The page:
But whether we work from home, work away from home, or primarily take care of home and children, we all need personal pursuits. They maintain our balance and sanity and remind us that we are still individuals. We have passions, abilities, interests, and Selves that will ideally live on well after our kids are grown, and we still need to cultivate those now.
This is one reason why I love not having a car, even in our current not-ideal-for-walking situation. But wait a minute, you might think, doesn't a car leave you more free time for creative pursuits? You get your errands done sooner and voilà, look at all the time that is left over. That is supposed to be the idea, but it doesn't always work out that way, does it? How much time is wasted sitting in traffic, finding parking spaces, loading children in and out of car seats, or waiting for car repairs? And with the possible exception of waiting on car repairs, none of that time is relaxing or free time for personal endeavors. Having a personal automobile also leads to a habit of going places in the car just because it's there, circling retail establishments and thinking about the things we might "need." Hardly a recipe for creativity or frugality or simplicity, for that matter. Instead of investing time on what we really and truly want to accomplish, we fall into the trap of going and going "just because". I know because I find myself doing the same thing whenever I am driving a car.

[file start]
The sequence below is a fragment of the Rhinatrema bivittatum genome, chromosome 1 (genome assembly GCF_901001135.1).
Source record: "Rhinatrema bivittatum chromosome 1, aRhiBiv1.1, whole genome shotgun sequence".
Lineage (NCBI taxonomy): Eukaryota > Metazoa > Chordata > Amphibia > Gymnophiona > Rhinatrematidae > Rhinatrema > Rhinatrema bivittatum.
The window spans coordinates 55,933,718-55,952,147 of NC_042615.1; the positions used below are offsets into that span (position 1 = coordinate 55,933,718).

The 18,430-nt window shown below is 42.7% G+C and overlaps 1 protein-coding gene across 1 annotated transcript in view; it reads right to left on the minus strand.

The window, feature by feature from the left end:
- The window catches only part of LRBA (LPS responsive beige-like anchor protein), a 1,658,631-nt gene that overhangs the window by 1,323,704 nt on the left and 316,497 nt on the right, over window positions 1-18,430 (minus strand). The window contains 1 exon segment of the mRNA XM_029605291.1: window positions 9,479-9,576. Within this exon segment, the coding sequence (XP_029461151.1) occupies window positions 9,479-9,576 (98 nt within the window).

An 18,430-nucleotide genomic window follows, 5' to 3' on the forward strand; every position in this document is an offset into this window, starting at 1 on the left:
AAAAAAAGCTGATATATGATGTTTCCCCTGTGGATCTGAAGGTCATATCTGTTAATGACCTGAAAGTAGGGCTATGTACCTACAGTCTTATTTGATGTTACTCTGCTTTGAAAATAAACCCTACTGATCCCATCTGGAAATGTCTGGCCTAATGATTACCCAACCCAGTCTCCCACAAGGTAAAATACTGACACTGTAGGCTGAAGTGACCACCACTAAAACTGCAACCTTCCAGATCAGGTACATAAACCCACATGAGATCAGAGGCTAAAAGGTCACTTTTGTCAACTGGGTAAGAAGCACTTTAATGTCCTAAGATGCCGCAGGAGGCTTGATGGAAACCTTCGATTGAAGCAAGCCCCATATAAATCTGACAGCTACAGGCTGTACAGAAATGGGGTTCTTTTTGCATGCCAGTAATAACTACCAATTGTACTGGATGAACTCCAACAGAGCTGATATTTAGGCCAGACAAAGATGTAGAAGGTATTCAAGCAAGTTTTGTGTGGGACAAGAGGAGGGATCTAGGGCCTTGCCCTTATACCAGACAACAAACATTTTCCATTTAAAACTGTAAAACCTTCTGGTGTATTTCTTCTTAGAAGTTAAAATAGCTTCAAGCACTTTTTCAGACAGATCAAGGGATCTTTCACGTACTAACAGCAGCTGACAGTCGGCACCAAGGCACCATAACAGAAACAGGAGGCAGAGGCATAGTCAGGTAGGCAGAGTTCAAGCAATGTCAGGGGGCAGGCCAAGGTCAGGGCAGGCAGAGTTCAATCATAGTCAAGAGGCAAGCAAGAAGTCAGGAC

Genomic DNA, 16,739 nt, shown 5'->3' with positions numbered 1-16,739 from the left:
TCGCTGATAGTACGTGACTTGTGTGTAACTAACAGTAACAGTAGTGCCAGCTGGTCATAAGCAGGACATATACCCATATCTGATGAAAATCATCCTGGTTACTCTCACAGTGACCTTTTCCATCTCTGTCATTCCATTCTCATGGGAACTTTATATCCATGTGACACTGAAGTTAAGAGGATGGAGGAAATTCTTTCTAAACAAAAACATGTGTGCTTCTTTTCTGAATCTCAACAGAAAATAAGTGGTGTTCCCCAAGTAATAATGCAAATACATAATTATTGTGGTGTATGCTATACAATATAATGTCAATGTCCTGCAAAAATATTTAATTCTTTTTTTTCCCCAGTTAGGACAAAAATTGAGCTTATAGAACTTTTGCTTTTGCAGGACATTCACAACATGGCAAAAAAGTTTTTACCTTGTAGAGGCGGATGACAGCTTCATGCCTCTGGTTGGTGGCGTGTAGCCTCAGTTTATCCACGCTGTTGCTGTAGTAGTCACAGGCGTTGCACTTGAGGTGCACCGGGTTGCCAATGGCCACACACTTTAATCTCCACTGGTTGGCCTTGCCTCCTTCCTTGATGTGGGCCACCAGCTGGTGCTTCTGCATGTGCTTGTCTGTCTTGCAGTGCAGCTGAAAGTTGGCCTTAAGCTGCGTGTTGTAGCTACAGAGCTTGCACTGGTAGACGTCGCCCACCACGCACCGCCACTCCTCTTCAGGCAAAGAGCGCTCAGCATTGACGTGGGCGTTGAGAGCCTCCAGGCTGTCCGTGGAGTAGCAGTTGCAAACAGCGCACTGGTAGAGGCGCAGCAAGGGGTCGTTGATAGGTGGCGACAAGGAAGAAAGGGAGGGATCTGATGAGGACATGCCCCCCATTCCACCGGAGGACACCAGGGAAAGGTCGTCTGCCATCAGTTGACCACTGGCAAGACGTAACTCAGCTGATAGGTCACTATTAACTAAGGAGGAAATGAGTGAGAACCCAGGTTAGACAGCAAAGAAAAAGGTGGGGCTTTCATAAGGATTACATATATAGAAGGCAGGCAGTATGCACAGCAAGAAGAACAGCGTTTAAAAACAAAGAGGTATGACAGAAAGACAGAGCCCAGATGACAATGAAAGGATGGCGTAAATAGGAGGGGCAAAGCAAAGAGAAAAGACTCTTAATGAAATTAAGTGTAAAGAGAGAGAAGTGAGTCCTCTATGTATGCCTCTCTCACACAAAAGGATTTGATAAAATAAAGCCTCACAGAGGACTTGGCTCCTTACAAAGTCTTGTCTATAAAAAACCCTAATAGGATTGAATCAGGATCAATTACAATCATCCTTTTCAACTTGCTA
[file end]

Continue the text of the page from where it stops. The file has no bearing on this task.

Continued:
By contrast, when I go anywhere walking or biking, I am getting exercise, getting rid of stress, and spending valuable brainstorming time on my various creative projects. When I take public transit, I don't need to focus on the road, so I can read, write, or even knit. Being car-free usually means combining trips to the store or other errands, so the time spent on those necessary activities is combined, leaving more free time at home and more fulfilling and fruitful travel time as well.